Firefox just copied another feature of Chrome, and adopted the rapid release process. The first major release in the series, Firefox 5, is out – and the entire Mozilla community is now discussing the rapid release process.
Daniel Glazman, the co-chairman of the CSS Working Group at W3C, has posted a detailed blogpost explaining pros and cons of the newer release system. He has the valid point that the rapid release process is actually not good for the Mozilla ecosystem. Mozilla’s platform is used by several projects other than Firefox. He writes, "Users of tools embedding Gecko (for instance through XULRunner) want applications matching the modernity and security of the last version of Firefox. But it’s very difficult for organizations that are most of the time much smaller than Mozilla itself to follow the trend. [...] I can already hear the counter-argument: don’t mention Firefox versions, mention Gecko versions. But guys, that’s exactly what I said about the "Powered by Mozilla" stamp: a lot of people have just no idea what Mozilla or Gecko are! They know the name "Firefox", they partly ignore "Mozilla" and totally ignore "Gecko". Firefox is the only reference that does matter here.".
Although, Mike Kaply says "As a Firefox developer, I love it. As an add-on developer, I find it annoying but mostly a non-issue.". Glazman and Mike also point out the issue with the corporate deployment of Firefox: "Companies simply can’t turn around major browser updates in six weeks (and each one of these is a major update). With security releases, there was a reasonable expectation that web applications wouldn’t break as a result of changes. With these releases, there is no such expectation. So a full test cycle needs to be run with every release. By the time this cycle is completed and the browser is piloted and deployed, another version of Firefox would already be released so they’d already be behind.".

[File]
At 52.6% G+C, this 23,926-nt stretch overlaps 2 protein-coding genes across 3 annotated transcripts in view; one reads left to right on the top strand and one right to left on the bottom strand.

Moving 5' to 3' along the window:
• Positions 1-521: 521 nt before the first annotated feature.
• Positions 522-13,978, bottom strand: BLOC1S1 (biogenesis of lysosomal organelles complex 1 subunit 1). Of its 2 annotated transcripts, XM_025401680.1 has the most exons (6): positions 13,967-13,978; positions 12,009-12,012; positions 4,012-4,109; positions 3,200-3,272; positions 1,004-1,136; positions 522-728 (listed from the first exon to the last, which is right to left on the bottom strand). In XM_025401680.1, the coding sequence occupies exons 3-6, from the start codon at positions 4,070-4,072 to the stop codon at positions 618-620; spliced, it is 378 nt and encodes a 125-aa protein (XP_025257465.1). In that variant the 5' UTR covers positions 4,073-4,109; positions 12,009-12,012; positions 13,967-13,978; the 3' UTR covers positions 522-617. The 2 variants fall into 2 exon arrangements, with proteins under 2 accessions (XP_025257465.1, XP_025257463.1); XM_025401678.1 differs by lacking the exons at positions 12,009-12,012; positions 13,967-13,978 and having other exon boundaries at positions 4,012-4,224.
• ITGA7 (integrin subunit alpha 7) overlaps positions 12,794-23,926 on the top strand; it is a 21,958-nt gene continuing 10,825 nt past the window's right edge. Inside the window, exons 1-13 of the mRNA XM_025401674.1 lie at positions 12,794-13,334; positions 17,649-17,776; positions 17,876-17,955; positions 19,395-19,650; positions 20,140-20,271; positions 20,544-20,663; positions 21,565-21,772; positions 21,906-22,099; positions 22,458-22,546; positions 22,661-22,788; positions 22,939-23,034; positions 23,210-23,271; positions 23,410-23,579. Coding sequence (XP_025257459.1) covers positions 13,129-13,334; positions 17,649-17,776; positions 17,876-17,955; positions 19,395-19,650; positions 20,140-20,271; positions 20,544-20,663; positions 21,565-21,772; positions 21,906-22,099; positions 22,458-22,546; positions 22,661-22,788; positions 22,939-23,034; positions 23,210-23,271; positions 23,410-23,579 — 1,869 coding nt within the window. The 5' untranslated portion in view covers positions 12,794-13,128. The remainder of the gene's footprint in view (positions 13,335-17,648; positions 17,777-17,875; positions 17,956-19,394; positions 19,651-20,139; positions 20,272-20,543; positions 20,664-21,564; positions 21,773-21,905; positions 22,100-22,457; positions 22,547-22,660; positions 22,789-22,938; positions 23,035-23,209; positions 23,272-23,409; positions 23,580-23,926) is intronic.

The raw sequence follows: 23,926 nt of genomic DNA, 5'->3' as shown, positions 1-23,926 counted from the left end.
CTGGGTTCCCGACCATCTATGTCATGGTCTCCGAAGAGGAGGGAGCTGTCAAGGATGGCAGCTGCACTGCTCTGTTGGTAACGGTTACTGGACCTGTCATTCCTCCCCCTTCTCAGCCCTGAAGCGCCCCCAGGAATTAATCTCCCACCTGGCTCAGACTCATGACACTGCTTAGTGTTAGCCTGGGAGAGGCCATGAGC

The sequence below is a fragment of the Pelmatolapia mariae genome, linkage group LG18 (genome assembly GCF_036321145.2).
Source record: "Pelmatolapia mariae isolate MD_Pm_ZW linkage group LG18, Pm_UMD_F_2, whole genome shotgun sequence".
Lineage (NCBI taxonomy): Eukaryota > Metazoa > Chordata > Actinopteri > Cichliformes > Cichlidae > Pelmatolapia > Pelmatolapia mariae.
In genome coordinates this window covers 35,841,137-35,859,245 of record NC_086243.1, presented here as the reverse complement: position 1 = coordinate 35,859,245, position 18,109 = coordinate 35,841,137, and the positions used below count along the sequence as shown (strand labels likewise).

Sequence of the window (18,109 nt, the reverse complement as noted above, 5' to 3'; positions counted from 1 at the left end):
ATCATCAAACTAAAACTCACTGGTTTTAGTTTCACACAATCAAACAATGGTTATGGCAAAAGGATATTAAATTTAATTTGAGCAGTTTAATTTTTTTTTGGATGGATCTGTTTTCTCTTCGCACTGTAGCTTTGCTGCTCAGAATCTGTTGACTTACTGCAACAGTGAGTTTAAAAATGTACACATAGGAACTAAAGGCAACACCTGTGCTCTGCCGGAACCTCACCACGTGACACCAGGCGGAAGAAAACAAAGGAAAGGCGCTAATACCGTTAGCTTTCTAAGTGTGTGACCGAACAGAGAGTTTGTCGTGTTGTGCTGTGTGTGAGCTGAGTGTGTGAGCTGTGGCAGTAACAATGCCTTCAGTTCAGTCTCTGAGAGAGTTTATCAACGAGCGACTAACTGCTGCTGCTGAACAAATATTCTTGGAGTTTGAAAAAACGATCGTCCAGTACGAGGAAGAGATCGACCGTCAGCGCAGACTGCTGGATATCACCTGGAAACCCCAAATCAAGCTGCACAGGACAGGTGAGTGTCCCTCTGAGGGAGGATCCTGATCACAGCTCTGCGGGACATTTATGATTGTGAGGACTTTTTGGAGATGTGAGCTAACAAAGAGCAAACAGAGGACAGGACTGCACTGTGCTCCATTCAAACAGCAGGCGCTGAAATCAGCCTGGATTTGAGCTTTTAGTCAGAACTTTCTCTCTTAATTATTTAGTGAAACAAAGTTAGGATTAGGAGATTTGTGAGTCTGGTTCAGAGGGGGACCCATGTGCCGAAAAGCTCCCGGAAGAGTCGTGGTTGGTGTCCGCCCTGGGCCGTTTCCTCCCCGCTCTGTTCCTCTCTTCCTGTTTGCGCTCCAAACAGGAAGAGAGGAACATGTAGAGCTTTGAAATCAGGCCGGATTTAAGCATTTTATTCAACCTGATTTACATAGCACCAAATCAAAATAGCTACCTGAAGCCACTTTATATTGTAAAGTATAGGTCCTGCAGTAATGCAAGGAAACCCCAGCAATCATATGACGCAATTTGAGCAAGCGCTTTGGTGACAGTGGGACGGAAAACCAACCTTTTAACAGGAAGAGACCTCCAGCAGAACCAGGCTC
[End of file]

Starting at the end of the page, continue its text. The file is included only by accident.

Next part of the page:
Another issue is related with the Add-ons compatibility. The recent analysis by Mozilla shows that the 85% Firefox users use at least one add-on. As a new version of Firefox appears, many add-ons become incompatible with the latest release – and in majority of the cases it is just because the maxVersion flag of the add-on is not updated to the latest version. Although, Mozilla is working on this issue and a new policy for add-on compatibility is now under consideration. Under the new policy, if an add-on is compatible with the current version of Firefox, it will be automatically marked as compatible with the next release unless any issue is discovered.